Royal Enfield has been making a lot of headlines with the long testing procedure of the Himalayan adventure motorcycle model. Now, the Royal Enfield Himalayan is winning the hearts of the adventure loving biking enthusiasts.
The Royal Enfield Thunderbird had made a new segment in the Indian market more than a decade back and it has been a superb player ever since, which still enjoys a peerless market positioning. With the introduction of the updated Royal Enfield Thunderbird 350, the Indian motorcycle giant simply continues with the glorious legend of the Thunderbird cruiser bike.
Here we are pitching the Royal Enfield Himalayan against the Royal Enfield Thunderbird to find out what these two motorcycles come loaded with to charm the Indian bikers:
The Himalayan comes with a neat and clean design with very few body panels in order to avoid any wind noise issues when speeding. Like all Royal Enfield bikes, this model also believes in minimalistic design language that flaunts a large round headlight, a raised mudguard as a good protection for the rider and the instrument console against dirt. Its striking features are its wheels. While its front wheel is huge, the rear one is rather fat and massive in order to offer great difficult terrain performance. It gets a fascinating fuel tank design, a great split seat design, and stylish and smart LED tail lamp to make it a great looking tough motorcycle. When seen from the bike’s right side, its exhaust design is going to grab attention the most.
On the other hand, the Royal Enfield Thunderbird continues with its original design that hasn’t lost its charm over the long period. However, there are some subtle updates on the new model that marks it different from the older model and keep things fresh for the Thunderbird lovers. The Thunderbird 350’s cosmetic changes are similar to that of the new Thunderbird 500. The cruiser now boasts of projector lamp in its headlight unit that is bare with no front cowl and no visor. The bike’s naked styling is accentuated by the turn indicators and instrument console that flaunt chrome garnish. The bike features a front fender that is compact and neatly goes with its multi-spoke wheel rim. There are actually more cosmetic updates that are visibly noticeable such as the bike fuel tank and the side panels that come with a new paint job, a new back rest for the pillion rider and a new split seat. The bikes long silencer with chrome finish adds to the bike’s good looks, while it also gets a shortened rear fender which also flaunts new more attractive and bright LED tail light. These are the main highlights of the updated Thunderbird’s cosmetic changes, while there are some others as well.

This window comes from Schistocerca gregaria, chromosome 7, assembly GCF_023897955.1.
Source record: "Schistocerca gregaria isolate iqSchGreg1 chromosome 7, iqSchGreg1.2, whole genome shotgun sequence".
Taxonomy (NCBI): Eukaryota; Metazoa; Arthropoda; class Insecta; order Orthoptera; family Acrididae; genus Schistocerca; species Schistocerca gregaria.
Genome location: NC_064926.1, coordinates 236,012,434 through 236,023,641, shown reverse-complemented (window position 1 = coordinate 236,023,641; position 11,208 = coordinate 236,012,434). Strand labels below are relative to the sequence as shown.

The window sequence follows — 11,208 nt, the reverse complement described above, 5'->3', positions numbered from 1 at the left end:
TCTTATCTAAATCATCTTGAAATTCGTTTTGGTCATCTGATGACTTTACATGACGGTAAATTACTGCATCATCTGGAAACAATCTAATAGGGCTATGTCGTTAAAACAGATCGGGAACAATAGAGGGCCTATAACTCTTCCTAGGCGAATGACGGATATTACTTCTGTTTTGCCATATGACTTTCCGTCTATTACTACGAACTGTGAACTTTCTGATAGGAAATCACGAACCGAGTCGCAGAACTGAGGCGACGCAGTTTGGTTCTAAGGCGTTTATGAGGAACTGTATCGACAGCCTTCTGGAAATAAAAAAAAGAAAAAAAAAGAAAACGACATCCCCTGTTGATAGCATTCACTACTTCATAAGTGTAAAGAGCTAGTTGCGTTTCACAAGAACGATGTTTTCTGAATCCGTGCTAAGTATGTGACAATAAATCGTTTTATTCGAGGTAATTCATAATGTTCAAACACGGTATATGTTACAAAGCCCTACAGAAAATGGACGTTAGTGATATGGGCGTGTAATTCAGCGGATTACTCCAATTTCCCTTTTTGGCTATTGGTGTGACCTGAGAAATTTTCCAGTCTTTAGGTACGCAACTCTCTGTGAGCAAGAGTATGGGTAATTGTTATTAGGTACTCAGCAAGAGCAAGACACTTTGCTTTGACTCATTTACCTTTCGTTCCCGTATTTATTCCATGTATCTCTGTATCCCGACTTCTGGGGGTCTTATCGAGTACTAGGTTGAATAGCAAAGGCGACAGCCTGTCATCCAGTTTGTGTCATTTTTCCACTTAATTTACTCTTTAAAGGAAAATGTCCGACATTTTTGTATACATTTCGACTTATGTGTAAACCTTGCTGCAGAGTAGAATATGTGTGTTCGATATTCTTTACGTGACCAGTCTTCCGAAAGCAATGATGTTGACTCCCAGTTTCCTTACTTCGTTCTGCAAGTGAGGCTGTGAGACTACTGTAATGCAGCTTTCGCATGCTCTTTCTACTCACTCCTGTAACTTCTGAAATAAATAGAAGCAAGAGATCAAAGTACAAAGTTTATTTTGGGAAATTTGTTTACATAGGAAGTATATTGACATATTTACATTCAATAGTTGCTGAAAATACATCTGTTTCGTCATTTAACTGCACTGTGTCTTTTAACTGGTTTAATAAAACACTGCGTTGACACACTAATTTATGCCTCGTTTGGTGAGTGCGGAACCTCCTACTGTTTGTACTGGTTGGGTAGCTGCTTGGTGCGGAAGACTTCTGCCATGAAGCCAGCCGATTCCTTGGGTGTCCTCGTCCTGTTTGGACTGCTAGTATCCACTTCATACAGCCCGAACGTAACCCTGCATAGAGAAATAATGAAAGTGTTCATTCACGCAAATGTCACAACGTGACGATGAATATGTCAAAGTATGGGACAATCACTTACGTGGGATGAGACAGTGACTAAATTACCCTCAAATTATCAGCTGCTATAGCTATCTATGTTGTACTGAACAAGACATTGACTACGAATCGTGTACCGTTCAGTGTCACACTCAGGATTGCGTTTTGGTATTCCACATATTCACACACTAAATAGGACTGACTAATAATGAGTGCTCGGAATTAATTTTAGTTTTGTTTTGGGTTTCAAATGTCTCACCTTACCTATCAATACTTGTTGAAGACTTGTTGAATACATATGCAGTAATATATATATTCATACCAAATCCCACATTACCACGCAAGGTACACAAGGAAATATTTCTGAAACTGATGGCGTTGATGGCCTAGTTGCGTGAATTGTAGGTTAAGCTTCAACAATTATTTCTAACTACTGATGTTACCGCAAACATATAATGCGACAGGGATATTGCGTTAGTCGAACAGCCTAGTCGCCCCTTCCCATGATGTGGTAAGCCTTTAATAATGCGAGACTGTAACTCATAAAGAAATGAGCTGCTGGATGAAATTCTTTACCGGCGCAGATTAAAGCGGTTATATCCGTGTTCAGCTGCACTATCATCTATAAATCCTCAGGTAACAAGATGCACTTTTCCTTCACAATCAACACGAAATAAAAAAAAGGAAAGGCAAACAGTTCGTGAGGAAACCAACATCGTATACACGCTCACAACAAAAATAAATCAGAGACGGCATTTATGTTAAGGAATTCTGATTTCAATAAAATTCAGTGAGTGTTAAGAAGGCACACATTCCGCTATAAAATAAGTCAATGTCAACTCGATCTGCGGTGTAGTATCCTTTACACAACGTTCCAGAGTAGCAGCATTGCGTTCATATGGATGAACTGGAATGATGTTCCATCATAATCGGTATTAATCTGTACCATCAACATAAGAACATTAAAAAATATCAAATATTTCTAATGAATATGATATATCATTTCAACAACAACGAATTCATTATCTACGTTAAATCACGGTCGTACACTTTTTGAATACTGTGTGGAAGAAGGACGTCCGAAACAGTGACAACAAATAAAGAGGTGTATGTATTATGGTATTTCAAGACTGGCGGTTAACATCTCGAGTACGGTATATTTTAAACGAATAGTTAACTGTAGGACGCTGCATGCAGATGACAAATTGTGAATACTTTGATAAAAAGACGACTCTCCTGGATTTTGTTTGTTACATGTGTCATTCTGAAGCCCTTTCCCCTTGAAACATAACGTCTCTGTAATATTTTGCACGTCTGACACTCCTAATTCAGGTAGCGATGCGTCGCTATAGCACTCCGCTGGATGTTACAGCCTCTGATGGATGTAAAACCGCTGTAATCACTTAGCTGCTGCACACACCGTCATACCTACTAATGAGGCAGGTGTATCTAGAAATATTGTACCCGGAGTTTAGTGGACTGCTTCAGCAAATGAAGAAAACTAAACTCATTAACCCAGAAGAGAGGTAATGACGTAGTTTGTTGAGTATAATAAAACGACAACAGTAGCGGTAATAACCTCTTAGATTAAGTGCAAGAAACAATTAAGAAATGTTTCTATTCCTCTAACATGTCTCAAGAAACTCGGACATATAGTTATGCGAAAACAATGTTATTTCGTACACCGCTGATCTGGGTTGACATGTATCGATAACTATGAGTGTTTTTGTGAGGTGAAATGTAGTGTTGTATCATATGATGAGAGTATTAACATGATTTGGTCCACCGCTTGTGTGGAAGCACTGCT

Engine and Performance
The Royal Enfield Himalayan is packed with a newly developed powerful 411 cc single cylinder, air cooled petrol motor that has the capability to churn out a maximum power output of 24.5 Bhp at 6,500 rpm along with a peak torque of 32 Nm at 4,000 to 4,500 rpm. The new range of engines from the house of Royal Enfield is more efficient as compared to the older engine series. Thus, these new mills offer better performance along with greater fuel economy. The Himalayan’s potent petrol engine gets skillfully marketed to a 5 speed manual transmission gearbox that is empowered with a carburetor fuel assembly. Interestingly, the Himalayan gets only an electric starter, which makes the motorcycle’s electrical more reliable.
The Royal Enfield Thunderbird 350 on the other hand comes powered by a twin spark 346 cc petrol engine that has been carried forward from the older model. This 4 stroke, single cylinder air cooled petrol mill is good enough to pump out a top power output of 19.8 bhp at 5250 rpm along with a peak torque output of 28 Nm at 4000 rpm. This refined engine has been skillfully coupled with a 5 speed manual transmission gearbox.
Braking & Suspension
The Himalayan being a very powerful bike also comes with powerful and precise braking system. It gets equipped disc brakes on both its front and rear wheels. It features a 300 mm 2-piston floating caliper disc brake up front, while a smaller 240 mm single-piston floating caliper disc brake does the duty for the rear wheel. This braking arrangement offers superb stopping power. The Himalayan is the first bike ever from the house of Royal Enfield that makes use of a mono-shock suspension system. The bike gets fitted with 41 mm telescopic forks suspension up front, while a Mono-shock suspension with linkage does the duty at the back. The bike gets very tough and massive tyres which ensure its true wild nature. It gets a 90/90-21 tyre for the front and a 120/90-17 tyre for the back along with spoke wheels for both the ends.
On the other hand, the Thunderbird 350 comes equipped with 41 mm telescopic forks suspension system for the front and twin gas charged 5-step adjustable suspension for the rear. For great and accurate stopping power, this bike comes braced with disc brakes for both its front and rear wheels. The machine on two wheels gets 280 mm disc brake for its front wheel, while a 240 mm Disc brake takes care of the rear wheel. The Thunderbird 350 gets a 19 inch tyre up front, while at the rear it gets equipped with a smaller R18 tyre.
Mileage & Price
Royal Enfield Himalayan offers a fuel efficiency of 25 km per liter on the city roads, while delivering a max 35 km per liter on the highway stretches, meaning the bike can offer a combined mileage of 30 km per liter. The Royal Enfield Thunderbird has the capability to offer a higher mileage. It can deliver a fuel economy of 30 km per liter in city conditions and 40 km per liter in the highways. Thereby, offering a combined fuel efficiency of 35 km per liter.
The Royal Enfield Himalayan is priced at Rs. 1.56 lakhs, while the Royal Enfield Thunderbird 350 is tagged at Rs. 1.42 lakhs (prices ex-showroom, Delhi).